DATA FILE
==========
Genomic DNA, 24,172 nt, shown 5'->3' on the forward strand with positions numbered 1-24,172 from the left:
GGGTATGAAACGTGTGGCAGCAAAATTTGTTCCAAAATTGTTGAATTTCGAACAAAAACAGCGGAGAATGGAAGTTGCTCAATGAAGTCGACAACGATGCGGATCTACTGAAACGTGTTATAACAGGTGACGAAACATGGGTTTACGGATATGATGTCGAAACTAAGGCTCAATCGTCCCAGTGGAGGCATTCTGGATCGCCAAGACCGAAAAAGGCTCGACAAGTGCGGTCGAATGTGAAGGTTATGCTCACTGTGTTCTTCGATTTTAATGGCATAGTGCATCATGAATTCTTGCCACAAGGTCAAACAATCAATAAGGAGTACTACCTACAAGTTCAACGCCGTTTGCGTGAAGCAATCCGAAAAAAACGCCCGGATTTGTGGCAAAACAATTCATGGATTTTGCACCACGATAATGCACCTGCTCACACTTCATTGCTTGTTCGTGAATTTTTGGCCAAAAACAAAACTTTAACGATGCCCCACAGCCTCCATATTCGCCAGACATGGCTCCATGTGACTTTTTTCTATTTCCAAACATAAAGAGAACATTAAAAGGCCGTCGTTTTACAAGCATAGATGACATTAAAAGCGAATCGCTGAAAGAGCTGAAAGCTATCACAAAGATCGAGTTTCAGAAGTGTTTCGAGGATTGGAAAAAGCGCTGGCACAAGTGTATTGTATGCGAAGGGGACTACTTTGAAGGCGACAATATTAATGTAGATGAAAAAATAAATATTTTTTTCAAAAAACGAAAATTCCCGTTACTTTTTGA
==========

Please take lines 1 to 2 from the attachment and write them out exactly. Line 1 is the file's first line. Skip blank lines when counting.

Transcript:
Genomic DNA, 24,172 nt, shown 5'->3' on the forward strand with positions numbered 1-24,172 from the left:
GGGTATGAAACGTGTGGCAGCAAAATTTGTTCCAAAATTGTTGAATTTCGAACAAAAACAGCGGAGAATGGAAGTTGCTCAATGAAGTCGACAACGATGCGGATCTACTGAAACGTGTTATAACAGGTGACGAAACATGGGTTTACGGATATGATGTCGAAACTAAGGCTCAATCGTCCCAGTGGAGGCATTCTGGATCGCCAAGACCGAAAAAGGCTCGACAAGTGCGGTCGAATGTGAAGGTTATGCTCACTGTGTTCTTCGATTTTAATGGCATAGTGCATCATGAATTCTTGCCACAAGGTCAAACAATCAATAAGGAGTACTACCTACAAGTTCAACGCCGTTTGCGTGAAGCAATCCGAAAAAAACGCCCGGATTTGTGGCAAAACAATTCATGGATTTTGCACCACGATAATGCACCTGCTCACACTTCATTGCTTGTTCGTGAATTTTTGGCCAAAAACAAAACTTTAACGATGCCCCACAGCCTCCATATTCGCCAGACATGGCTCCATGTGACTTTTTTCTATTTCCAAACATAAAGAGAACATTAAAAGGCCGTCGTTTTACAAGCATAGATGACATTAAAAGCGAATCGCTGAAAGAGCTGAAAGCTATCACAAAGATCGAGTTTCAGAAGTGTTTCGAGGATTGGAAAAAGCGCTGGCACAAGTGTATTGTATGCGAAGGGGACTACTTTGAAGGCGACAATATTAATGTAGATGAAAAAATAAATATTTTTTTCAAAAAACGAAAATTCCCGTTACTTTTTGA